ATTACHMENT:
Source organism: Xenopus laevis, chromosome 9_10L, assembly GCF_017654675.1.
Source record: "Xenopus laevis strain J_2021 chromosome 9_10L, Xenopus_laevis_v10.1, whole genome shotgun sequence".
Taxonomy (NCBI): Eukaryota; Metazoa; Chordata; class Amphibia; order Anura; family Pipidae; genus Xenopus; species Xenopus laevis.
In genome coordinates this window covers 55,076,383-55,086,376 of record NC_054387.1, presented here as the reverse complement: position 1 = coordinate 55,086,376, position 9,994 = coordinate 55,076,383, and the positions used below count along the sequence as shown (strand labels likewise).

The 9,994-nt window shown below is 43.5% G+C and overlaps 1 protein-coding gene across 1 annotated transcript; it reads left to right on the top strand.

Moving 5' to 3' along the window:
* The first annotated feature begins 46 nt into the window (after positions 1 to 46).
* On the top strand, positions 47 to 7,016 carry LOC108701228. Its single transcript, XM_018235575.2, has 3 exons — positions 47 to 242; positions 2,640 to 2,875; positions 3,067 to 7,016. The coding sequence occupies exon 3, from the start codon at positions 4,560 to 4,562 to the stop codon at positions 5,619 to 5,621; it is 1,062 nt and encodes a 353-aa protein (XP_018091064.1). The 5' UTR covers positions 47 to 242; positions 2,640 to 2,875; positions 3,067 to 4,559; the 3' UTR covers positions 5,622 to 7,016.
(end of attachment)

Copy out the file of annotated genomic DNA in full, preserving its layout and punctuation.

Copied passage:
Source organism: Xenopus laevis, chromosome 9_10L, assembly GCF_017654675.1.
Source record: "Xenopus laevis strain J_2021 chromosome 9_10L, Xenopus_laevis_v10.1, whole genome shotgun sequence".
Taxonomy (NCBI): Eukaryota; Metazoa; Chordata; class Amphibia; order Anura; family Pipidae; genus Xenopus; species Xenopus laevis.
In genome coordinates this window covers 55,076,383-55,086,376 of record NC_054387.1, presented here as the reverse complement: position 1 = coordinate 55,086,376, position 9,994 = coordinate 55,076,383, and the positions used below count along the sequence as shown (strand labels likewise).

The 9,994-nt window shown below is 43.5% G+C and overlaps 1 protein-coding gene across 1 annotated transcript; it reads left to right on the top strand.

Moving 5' to 3' along the window:
* The first annotated feature begins 46 nt into the window (after positions 1 to 46).
* On the top strand, positions 47 to 7,016 carry LOC108701228. Its single transcript, XM_018235575.2, has 3 exons — positions 47 to 242; positions 2,640 to 2,875; positions 3,067 to 7,016. The coding sequence occupies exon 3, from the start codon at positions 4,560 to 4,562 to the stop codon at positions 5,619 to 5,621; it is 1,062 nt and encodes a 353-aa protein (XP_018091064.1). The 5' UTR covers positions 47 to 242; positions 2,640 to 2,875; positions 3,067 to 4,559; the 3' UTR covers positions 5,622 to 7,016.